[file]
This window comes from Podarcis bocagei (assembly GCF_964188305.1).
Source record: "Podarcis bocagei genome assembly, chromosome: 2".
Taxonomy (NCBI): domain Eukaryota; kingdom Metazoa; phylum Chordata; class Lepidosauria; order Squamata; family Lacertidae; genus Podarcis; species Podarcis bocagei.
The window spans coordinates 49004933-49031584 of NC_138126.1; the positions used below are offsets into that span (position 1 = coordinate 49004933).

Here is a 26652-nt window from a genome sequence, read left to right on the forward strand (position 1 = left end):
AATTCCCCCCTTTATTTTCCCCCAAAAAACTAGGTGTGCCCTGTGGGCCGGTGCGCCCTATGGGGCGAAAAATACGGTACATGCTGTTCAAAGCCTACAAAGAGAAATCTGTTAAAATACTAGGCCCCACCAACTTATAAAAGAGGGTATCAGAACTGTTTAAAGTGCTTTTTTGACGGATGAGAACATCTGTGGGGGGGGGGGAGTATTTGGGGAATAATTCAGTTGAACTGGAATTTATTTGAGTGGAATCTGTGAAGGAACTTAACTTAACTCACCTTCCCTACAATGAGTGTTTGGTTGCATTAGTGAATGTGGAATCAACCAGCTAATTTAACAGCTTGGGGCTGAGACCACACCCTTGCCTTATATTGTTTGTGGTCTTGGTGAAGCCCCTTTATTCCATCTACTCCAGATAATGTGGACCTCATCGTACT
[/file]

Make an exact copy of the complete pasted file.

This window comes from Podarcis bocagei (assembly GCF_964188305.1).
Source record: "Podarcis bocagei genome assembly, chromosome: 2".
Taxonomy (NCBI): domain Eukaryota; kingdom Metazoa; phylum Chordata; class Lepidosauria; order Squamata; family Lacertidae; genus Podarcis; species Podarcis bocagei.
The window spans coordinates 49004933-49031584 of NC_138126.1; the positions used below are offsets into that span (position 1 = coordinate 49004933).

Here is a 26652-nt window from a genome sequence, read left to right on the forward strand (position 1 = left end):
AATTCCCCCCTTTATTTTCCCCCAAAAAACTAGGTGTGCCCTGTGGGCCGGTGCGCCCTATGGGGCGAAAAATACGGTACATGCTGTTCAAAGCCTACAAAGAGAAATCTGTTAAAATACTAGGCCCCACCAACTTATAAAAGAGGGTATCAGAACTGTTTAAAGTGCTTTTTTGACGGATGAGAACATCTGTGGGGGGGGGGGAGTATTTGGGGAATAATTCAGTTGAACTGGAATTTATTTGAGTGGAATCTGTGAAGGAACTTAACTTAACTCACCTTCCCTACAATGAGTGTTTGGTTGCATTAGTGAATGTGGAATCAACCAGCTAATTTAACAGCTTGGGGCTGAGACCACACCCTTGCCTTATATTGTTTGTGGTCTTGGTGAAGCCCCTTTATTCCATCTACTCCAGATAATGTGGACCTCATCGTACT